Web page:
Now that the 2012 season has concluded for the New York Mets, we have taken a look at overall breakdowns for the offense, starting rotation, and bullpen this past season. We will now take a look at every player on the roster from A (Manny Acosta) to Y (Chris Young) as our Mets 101 Player Review series returns. In each review we will take a look at one player's 2012 performance and what role, if any, they can expect to have with the Mets in 2013. Today we will wrap up our 2012 edition of the Player Review Series by looking at starting pitcher Chris Young.
2012 Stats: 20 Starts, 115 Innings Pitched, 4-9, 4.15 ERA, 1.35 WHIP (119 Hits/ 36 Walks), 80 Strikeouts
2012 Story: After an injury ended his 2011 campaign, Chris Young re-signed with the Mets on a minor league deal for 2012. Young finished his rehab at Triple-A Buffalo and was recalled on June 5th to fill the fifth slot in the rotation. Young performed well out of the gate, stabilizing a back end of the rotation that had been in flux after Mike Pelfrey went down with Tommy John surgery. Young continued to be a serviceable starter until more was asked of him following injuries to Dillon Gee and Johan Santana. Young had a rough July and August, watching his ERA balloon to a season high 4.87 after a 13-0 debacle against Miami on August 8th. Young was able to right his ship at the end of the year, pitching reasonably well to end his year.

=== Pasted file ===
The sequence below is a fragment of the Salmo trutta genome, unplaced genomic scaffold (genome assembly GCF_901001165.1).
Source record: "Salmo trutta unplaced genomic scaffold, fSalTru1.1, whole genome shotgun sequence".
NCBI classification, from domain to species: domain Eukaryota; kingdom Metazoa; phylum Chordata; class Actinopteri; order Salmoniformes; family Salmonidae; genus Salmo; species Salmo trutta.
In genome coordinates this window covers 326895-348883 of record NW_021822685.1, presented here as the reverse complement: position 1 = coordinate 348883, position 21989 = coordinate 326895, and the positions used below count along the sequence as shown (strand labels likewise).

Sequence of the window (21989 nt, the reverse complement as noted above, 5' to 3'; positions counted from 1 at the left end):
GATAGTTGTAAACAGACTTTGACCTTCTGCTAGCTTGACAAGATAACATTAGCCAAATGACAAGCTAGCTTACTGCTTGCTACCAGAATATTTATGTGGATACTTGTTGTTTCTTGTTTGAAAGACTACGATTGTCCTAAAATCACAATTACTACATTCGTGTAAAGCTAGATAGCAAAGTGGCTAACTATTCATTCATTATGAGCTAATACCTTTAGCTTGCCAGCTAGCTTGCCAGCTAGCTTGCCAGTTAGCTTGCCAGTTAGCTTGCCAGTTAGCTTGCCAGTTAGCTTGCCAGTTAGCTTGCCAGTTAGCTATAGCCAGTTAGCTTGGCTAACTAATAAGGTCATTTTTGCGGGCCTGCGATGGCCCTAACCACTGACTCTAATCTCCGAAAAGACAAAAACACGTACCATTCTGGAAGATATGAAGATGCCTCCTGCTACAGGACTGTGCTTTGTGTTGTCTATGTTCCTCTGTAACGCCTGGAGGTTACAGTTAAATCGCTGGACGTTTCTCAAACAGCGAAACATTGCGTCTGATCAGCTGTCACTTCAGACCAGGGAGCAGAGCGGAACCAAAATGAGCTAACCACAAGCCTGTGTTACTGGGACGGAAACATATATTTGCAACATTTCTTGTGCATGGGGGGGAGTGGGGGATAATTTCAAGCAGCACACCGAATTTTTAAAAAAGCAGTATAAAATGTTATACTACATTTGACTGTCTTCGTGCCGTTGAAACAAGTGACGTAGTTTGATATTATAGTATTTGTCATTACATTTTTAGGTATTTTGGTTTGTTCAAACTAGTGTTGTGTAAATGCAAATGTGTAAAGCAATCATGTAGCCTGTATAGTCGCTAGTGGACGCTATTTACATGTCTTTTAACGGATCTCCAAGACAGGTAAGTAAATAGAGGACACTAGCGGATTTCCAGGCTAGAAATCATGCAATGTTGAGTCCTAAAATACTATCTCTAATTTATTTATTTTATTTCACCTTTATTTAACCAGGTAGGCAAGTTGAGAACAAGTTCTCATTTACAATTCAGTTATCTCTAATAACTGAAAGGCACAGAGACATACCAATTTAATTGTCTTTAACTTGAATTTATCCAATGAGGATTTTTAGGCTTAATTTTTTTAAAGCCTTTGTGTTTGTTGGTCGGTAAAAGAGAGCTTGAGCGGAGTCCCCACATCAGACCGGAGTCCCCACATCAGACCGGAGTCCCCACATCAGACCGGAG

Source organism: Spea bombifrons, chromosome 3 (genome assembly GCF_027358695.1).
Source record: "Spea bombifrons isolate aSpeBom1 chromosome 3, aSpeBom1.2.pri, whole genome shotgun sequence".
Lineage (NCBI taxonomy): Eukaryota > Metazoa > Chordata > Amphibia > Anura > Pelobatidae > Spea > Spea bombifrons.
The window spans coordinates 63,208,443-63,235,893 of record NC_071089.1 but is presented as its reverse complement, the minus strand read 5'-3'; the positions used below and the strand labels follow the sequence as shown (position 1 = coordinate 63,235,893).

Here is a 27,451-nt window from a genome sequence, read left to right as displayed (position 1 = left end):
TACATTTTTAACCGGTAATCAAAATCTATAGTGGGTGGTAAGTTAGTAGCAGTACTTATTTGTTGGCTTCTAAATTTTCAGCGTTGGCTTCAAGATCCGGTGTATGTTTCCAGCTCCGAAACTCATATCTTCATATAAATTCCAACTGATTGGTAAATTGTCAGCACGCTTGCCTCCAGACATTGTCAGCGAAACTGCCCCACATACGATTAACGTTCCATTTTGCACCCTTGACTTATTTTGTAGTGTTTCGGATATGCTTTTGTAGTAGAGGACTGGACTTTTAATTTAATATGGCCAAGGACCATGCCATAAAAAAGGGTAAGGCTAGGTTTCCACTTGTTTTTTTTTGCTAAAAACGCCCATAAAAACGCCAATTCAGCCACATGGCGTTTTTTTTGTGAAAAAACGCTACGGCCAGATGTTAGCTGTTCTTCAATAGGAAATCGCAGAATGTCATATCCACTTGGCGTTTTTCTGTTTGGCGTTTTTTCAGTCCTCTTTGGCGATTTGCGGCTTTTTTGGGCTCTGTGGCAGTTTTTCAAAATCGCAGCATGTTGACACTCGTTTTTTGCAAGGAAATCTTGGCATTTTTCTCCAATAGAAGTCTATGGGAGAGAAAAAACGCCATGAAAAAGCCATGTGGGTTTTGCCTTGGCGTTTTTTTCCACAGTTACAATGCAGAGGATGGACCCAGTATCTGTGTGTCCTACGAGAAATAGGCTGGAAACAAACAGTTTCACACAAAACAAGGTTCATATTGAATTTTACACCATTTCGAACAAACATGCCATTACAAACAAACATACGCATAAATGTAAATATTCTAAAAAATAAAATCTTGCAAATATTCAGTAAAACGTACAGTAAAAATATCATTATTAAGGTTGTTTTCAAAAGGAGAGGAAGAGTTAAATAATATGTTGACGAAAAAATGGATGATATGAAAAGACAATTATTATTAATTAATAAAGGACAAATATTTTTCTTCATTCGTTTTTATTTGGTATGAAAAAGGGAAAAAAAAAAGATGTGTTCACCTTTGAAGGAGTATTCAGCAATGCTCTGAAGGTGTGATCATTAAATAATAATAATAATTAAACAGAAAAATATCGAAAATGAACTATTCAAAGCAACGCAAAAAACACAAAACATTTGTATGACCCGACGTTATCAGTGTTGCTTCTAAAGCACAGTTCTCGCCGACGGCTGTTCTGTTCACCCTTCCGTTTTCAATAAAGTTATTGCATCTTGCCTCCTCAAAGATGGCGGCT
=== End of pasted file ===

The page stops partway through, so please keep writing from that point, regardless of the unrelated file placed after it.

Contract Status: Free Agent
Odds of Returning: 40 Percent
2013 Role: Depth Starter/Fifth Man in Rotation
The Mets like Chris Young as a stable back of the rotation presence. Young will never be anything more than that at this stage of his career as his once outstanding stuff has taken a hit due to injury. Young managed to stay healthy towards the end of the season, which was another positive for Young. The problem with re-signing Chris Young is two-fold. The first problem is that Young's delivery and stuff leave him ill-suited for bullpen work, which is a problem when the rotation appears full at the moment. Young is also only a five or six inning pitcher, as his effectiveness dramatically drops when batters see him for a second or third time through the batting order. Having that occur over the course of a season can drain a bullpen, which is not a strength of the Mets to begin with. It is possible that Young will re-sign with the Mets on a minor league deal and be the first man up if Johan Santana or Dillon Gee's injury problems resurface. It is more likely, however, that a pitching needy club will offer Young a guaranteed major league deal to fill the back end of their rotation, which he would take in a heartbeat.
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